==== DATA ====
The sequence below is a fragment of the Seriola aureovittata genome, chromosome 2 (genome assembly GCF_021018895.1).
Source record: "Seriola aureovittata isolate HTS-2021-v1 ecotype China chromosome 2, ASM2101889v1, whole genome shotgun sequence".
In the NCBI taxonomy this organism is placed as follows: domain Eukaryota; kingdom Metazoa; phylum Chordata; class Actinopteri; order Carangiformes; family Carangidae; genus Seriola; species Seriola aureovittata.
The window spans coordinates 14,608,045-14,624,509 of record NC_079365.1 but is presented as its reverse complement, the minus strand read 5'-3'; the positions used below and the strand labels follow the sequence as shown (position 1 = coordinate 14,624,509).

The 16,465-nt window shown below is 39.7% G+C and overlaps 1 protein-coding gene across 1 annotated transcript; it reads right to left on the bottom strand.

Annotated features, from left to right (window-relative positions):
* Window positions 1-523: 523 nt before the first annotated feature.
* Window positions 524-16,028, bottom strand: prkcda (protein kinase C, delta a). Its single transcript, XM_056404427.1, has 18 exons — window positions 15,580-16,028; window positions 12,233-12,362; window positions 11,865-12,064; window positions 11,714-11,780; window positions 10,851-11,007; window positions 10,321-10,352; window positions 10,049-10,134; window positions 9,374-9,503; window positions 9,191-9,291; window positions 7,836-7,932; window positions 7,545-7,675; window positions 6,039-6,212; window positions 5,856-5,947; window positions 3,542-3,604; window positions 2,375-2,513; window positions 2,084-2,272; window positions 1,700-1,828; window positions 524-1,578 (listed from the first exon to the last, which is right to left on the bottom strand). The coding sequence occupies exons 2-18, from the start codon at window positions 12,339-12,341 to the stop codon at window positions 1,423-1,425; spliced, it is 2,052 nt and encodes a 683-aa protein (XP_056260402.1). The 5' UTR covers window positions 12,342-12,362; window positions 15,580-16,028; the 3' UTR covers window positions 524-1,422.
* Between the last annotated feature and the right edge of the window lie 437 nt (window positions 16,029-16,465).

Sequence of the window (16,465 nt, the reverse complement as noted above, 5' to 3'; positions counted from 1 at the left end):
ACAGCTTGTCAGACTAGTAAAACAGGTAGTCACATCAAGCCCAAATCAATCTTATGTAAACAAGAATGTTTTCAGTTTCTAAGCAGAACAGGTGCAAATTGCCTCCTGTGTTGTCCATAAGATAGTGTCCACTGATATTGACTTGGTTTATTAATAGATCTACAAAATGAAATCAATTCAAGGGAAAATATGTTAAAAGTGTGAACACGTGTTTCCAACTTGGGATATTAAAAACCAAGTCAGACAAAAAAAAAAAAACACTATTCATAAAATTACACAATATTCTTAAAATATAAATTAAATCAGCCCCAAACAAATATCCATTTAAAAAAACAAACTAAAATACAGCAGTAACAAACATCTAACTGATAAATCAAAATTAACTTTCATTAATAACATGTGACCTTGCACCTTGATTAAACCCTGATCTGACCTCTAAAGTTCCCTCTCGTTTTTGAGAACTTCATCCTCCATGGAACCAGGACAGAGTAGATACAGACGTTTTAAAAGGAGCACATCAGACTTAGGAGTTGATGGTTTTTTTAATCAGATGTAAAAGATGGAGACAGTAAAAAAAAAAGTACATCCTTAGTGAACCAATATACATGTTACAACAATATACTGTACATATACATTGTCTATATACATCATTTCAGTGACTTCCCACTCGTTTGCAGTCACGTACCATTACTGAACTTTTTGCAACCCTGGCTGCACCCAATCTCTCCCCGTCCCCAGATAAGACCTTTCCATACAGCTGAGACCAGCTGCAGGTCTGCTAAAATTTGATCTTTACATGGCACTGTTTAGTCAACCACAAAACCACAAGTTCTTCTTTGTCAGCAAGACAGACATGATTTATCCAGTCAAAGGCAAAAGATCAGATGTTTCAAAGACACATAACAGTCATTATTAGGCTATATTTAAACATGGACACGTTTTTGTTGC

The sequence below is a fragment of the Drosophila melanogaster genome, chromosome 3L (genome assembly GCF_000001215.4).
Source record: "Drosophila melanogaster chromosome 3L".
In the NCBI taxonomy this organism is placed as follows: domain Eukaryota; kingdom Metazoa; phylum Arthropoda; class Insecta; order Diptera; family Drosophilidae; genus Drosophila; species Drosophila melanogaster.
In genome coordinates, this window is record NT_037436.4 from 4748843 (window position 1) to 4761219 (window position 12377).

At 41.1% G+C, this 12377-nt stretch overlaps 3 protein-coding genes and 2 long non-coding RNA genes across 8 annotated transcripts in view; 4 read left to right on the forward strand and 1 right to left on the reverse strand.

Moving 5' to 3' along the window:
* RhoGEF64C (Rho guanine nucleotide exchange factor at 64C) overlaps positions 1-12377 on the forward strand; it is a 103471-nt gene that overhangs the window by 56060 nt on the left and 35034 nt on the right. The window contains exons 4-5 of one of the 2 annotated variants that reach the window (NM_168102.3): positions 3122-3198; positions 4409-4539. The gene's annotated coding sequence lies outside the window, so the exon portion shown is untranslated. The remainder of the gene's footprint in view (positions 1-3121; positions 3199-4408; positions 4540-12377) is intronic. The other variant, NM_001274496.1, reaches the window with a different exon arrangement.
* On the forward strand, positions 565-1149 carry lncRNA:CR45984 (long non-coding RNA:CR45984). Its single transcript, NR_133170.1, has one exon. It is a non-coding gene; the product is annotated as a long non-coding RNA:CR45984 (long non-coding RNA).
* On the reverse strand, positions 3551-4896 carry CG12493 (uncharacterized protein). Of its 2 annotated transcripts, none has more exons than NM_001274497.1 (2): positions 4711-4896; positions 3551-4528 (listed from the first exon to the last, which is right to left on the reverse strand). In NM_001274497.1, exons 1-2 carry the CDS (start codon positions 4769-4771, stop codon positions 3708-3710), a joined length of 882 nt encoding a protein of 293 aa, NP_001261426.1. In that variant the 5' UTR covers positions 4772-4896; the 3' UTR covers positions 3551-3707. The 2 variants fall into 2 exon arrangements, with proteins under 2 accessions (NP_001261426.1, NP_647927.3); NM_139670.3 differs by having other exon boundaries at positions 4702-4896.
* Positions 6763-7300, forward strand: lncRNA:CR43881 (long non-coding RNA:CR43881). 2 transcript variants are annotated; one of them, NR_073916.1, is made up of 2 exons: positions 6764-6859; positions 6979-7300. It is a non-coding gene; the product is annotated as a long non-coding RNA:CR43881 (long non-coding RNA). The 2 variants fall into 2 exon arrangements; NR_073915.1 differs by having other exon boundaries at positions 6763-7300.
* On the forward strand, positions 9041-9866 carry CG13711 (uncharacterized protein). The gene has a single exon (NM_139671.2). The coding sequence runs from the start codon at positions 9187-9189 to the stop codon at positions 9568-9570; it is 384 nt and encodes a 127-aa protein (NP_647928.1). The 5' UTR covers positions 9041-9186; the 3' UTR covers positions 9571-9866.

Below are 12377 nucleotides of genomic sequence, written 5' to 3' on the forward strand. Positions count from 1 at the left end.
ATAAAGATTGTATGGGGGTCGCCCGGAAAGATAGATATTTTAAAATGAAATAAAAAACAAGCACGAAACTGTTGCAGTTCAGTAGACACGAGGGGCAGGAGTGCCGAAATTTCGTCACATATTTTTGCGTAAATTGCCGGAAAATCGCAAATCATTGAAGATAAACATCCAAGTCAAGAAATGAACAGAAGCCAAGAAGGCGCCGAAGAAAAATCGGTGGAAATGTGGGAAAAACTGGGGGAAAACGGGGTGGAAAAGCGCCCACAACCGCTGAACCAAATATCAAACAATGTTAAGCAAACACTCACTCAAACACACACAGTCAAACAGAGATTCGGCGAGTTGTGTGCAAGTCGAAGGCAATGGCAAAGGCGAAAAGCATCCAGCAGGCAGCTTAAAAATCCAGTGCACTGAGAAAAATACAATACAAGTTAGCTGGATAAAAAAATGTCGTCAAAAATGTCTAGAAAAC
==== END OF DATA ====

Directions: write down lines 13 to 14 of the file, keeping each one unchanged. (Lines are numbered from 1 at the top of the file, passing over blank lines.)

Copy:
Source record: "Drosophila melanogaster chromosome 3L".
In the NCBI taxonomy this organism is placed as follows: domain Eukaryota; kingdom Metazoa; phylum Arthropoda; class Insecta; order Diptera; family Drosophilidae; genus Drosophila; species Drosophila melanogaster.